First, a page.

It will be remembered that Palos has presented facts to show that from at least February to October Wiechen was unwilling or unable to complete multiple work assignments to the satisfaction of his supervisor Laporte. Back in October 2003, when Laporte reassigned job responsibilities within the accounting department, Wiechen received the new tasks of reconciling various financial accounts and ensuring the proper recording of prepaid expenses at Palos (P. St. ¶6-11). Those tasks are of course within the reasonable expertise of a CPA (P. St. ¶20).
But as already recounted, Wiechen experienced difficulties with those assignments from the start. Despite the issuance of employee counseling records in February and again in March, Wiechen failed to better his unsatisfactory performance. And that continued through August and into September. There is nothing to challenge the honesty of Laporte's determination that Wiechen was incapable of resolving his continuing problems and was not performing to Laporte's expectations of performance by an accountant in Wiechen's position (P. St. ¶¶48). Laporte understandably recommended that Palos terminate Wiechen, and Palos did so on October 11 (id. ¶¶63, 68-72).
In his own submissions Wiechen either admits to those facts or fails to contest them by directing attention to affidavits, depositions or other parts of the record that contain admissible evidence creating a genuine issue of material fact as to his status as a qualified individual. As an example, Wiechen's LR 56.1 response repeatedly points to computer issues and "internal control problems" as an explanation for his lack of success in completing his assignments (see, e.g., W. St. ¶¶22, 44). To begin with, those matters (assuming their truth) do not contest his failures--they simply set forth a claimed excuse. Moreover, Wiechen provides no record references that demonstrate his personal knowledge of those problems, as required by Rule 56(e). Thus his efforts do not suffice to avoid summary judgment (see Payne, 337 F.3d at 772-73).
Wiechen also argues that because he had "performed the job functions of the job 'Manager of Cost Accounting" at Palos from 1994 until Laporte reassigned his responsibilities in October 2003, he was a qualified individual after the reassignment (see W. Mem. 6). But that is a non sequitur. As Palos correctly points out, any adequacy of Wiechen's past performance in no way negates Laporte's legitimate judgment that he was failing to meet expectations as to his newly-assigned duties throughout 2004 (Staples v. Pepsi-Cola Gen. Bottlers, Inc., 312 F.3d 294, 300 (7th Cir. 2002)).
While it is not altogether clear from his submissions, Wiechen may perhaps be attempting to advance the different contention that the time frame should be shifted back to the reassignment of duties in October 2003, so that the reassignment rather than the ultimate termination was the initial manifestation of Palos' discriminatory actions toward him (see W. Add'l St. ¶2(b)). Under that approach Wiechen would assert that he was a qualified individual at the time of the assertedly adverse employment action (the reassignment), so that all of the later discipline based on his failure to complete his reassigned duties was, in a manner of speaking, poisoned by the initial discriminatory reassignment of duties by Laporte.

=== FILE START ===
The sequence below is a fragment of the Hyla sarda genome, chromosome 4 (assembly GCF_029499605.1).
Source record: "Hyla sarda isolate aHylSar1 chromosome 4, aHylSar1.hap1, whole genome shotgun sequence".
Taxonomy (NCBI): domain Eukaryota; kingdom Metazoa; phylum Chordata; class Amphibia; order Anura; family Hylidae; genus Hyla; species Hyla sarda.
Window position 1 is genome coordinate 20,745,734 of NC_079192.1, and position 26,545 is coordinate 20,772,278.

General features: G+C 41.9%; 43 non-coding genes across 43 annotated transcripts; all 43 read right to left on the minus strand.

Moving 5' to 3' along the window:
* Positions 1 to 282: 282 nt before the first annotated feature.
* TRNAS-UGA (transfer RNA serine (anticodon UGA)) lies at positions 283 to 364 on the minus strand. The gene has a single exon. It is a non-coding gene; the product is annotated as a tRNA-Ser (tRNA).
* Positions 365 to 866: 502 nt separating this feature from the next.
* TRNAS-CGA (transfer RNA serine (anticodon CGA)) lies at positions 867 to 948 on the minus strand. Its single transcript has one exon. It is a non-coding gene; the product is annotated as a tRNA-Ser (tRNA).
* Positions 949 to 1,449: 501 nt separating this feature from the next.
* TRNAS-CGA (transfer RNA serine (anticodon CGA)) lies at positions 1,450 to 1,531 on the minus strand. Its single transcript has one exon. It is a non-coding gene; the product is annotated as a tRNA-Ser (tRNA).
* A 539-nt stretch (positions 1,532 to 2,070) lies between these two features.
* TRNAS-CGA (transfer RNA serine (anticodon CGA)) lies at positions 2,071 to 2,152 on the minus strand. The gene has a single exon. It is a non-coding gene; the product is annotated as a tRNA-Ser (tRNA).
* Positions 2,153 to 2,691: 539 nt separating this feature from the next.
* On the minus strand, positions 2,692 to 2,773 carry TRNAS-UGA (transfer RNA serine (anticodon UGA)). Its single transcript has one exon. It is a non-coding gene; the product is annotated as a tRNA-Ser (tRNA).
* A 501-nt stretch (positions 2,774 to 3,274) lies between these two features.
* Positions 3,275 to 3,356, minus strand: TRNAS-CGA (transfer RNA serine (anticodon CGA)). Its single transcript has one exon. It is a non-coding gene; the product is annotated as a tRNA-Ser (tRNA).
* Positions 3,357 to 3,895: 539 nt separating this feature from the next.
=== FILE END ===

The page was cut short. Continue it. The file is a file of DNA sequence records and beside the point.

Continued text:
But that notion won't fly either. For any such argument to succeed--for Wiechen to be a qualified individual based on his job performance before the October 2003 reassignment of duties--he would have to show that the reassignment was an act of discrimination as to his terms and conditions of employment. Courts routinely refer to that burden as requiring the identification of an "adverse employment action" (see Minor v. Centocor, Inc., 457 F.3d 632, 634 (7th Cir. 2006)), a term that is merely a judicial gloss not present in the employment discrimination statutes (id.). What the term encompasses is that for a change in the terms and conditions of employment to rise to a potential act of discrimination, it must amount to a material difference and not merely one of "the many day-to-day travails and disappointments that, although frustrating, are not so central to the employment relation that they amount to discriminatory terms or conditions" (id.).*fn6 Hence a mere reassignment of duties without any change in pay or benefits does not amount to such a material difference or adverse employment action (see McKenzie v. Milwaukee County, 381 F.3d 619, 625-26 (7th Cir. 2004)).
Wiechen has not adverted to any facts in the record to show that the October 2003 reassignment of duties amounted to a material difference in his terms and conditions of employment.*fn7
Any attempt to shift the relevant time frame is therefore futile, because only the discipline imposed after the October 2003 reassignment of duties equates to the type of action that could be considered a material discriminatory action.
In short, Wiechen's admissions as to the shortcomings in his performance of his assigned accounting tasks from October 2003 to October 2004 actually buttress Palos' determinations to the same effect. And that being so, Wiechen is also unable to show that he is a qualified individual. Employees are not protected by ADA from adverse employment actions motivated by the employees' failure to live up to their employers' performance expectations (see Hammel, 407 F.3d. at 862).*fn8 So Wiechen's failure on the "qualified individual" front provides a further--and independent--basis for granting Palos summary judgment on Wiechen's ADA claim.